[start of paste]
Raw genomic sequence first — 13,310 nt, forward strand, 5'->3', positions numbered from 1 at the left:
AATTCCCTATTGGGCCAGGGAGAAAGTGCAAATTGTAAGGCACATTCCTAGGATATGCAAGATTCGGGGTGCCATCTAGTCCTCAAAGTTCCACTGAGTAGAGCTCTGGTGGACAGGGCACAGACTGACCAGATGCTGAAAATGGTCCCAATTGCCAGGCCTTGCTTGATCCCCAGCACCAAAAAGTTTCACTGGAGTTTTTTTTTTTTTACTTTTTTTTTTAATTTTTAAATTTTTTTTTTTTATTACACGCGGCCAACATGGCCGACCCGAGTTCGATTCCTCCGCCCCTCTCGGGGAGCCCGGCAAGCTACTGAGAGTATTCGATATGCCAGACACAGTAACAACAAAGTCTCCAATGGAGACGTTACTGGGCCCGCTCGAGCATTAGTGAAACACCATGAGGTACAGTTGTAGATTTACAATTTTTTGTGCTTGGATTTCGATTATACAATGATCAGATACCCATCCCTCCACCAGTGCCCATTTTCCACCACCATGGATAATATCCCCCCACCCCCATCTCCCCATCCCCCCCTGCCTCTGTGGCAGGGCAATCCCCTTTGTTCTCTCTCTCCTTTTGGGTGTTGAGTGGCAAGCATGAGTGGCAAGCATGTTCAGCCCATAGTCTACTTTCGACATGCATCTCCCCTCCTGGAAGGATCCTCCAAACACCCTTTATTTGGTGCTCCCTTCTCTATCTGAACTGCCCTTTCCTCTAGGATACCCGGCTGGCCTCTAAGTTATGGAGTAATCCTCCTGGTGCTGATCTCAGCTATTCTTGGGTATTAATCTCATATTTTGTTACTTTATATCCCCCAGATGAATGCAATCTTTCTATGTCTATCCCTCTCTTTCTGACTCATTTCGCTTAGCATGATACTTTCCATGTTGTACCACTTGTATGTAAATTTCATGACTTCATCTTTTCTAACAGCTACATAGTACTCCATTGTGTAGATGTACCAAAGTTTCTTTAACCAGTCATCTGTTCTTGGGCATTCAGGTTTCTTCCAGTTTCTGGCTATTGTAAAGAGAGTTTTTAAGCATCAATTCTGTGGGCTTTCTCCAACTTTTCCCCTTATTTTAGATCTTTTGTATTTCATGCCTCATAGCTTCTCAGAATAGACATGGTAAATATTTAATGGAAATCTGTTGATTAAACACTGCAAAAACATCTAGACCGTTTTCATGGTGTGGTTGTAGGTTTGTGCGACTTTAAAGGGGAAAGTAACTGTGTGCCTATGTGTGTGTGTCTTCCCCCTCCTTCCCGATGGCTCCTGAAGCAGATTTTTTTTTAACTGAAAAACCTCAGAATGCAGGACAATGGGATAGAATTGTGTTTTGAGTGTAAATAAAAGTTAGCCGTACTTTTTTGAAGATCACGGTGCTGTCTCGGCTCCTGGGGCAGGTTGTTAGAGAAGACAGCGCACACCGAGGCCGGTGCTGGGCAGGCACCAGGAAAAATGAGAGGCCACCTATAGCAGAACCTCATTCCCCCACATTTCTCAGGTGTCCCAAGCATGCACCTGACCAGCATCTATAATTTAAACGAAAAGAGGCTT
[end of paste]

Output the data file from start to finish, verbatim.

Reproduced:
Raw genomic sequence first — 13,310 nt, forward strand, 5'->3', positions numbered from 1 at the left:
AATTCCCTATTGGGCCAGGGAGAAAGTGCAAATTGTAAGGCACATTCCTAGGATATGCAAGATTCGGGGTGCCATCTAGTCCTCAAAGTTCCACTGAGTAGAGCTCTGGTGGACAGGGCACAGACTGACCAGATGCTGAAAATGGTCCCAATTGCCAGGCCTTGCTTGATCCCCAGCACCAAAAAGTTTCACTGGAGTTTTTTTTTTTTTACTTTTTTTTTTAATTTTTAAATTTTTTTTTTTTATTACACGCGGCCAACATGGCCGACCCGAGTTCGATTCCTCCGCCCCTCTCGGGGAGCCCGGCAAGCTACTGAGAGTATTCGATATGCCAGACACAGTAACAACAAAGTCTCCAATGGAGACGTTACTGGGCCCGCTCGAGCATTAGTGAAACACCATGAGGTACAGTTGTAGATTTACAATTTTTTGTGCTTGGATTTCGATTATACAATGATCAGATACCCATCCCTCCACCAGTGCCCATTTTCCACCACCATGGATAATATCCCCCCACCCCCATCTCCCCATCCCCCCCTGCCTCTGTGGCAGGGCAATCCCCTTTGTTCTCTCTCTCCTTTTGGGTGTTGAGTGGCAAGCATGAGTGGCAAGCATGTTCAGCCCATAGTCTACTTTCGACATGCATCTCCCCTCCTGGAAGGATCCTCCAAACACCCTTTATTTGGTGCTCCCTTCTCTATCTGAACTGCCCTTTCCTCTAGGATACCCGGCTGGCCTCTAAGTTATGGAGTAATCCTCCTGGTGCTGATCTCAGCTATTCTTGGGTATTAATCTCATATTTTGTTACTTTATATCCCCCAGATGAATGCAATCTTTCTATGTCTATCCCTCTCTTTCTGACTCATTTCGCTTAGCATGATACTTTCCATGTTGTACCACTTGTATGTAAATTTCATGACTTCATCTTTTCTAACAGCTACATAGTACTCCATTGTGTAGATGTACCAAAGTTTCTTTAACCAGTCATCTGTTCTTGGGCATTCAGGTTTCTTCCAGTTTCTGGCTATTGTAAAGAGAGTTTTTAAGCATCAATTCTGTGGGCTTTCTCCAACTTTTCCCCTTATTTTAGATCTTTTGTATTTCATGCCTCATAGCTTCTCAGAATAGACATGGTAAATATTTAATGGAAATCTGTTGATTAAACACTGCAAAAACATCTAGACCGTTTTCATGGTGTGGTTGTAGGTTTGTGCGACTTTAAAGGGGAAAGTAACTGTGTGCCTATGTGTGTGTGTCTTCCCCCTCCTTCCCGATGGCTCCTGAAGCAGATTTTTTTTTAACTGAAAAACCTCAGAATGCAGGACAATGGGATAGAATTGTGTTTTGAGTGTAAATAAAAGTTAGCCGTACTTTTTTGAAGATCACGGTGCTGTCTCGGCTCCTGGGGCAGGTTGTTAGAGAAGACAGCGCACACCGAGGCCGGTGCTGGGCAGGCACCAGGAAAAATGAGAGGCCACCTATAGCAGAACCTCATTCCCCCACATTTCTCAGGTGTCCCAAGCATGCACCTGACCAGCATCTATAATTTAAACGAAAAGAGGCTT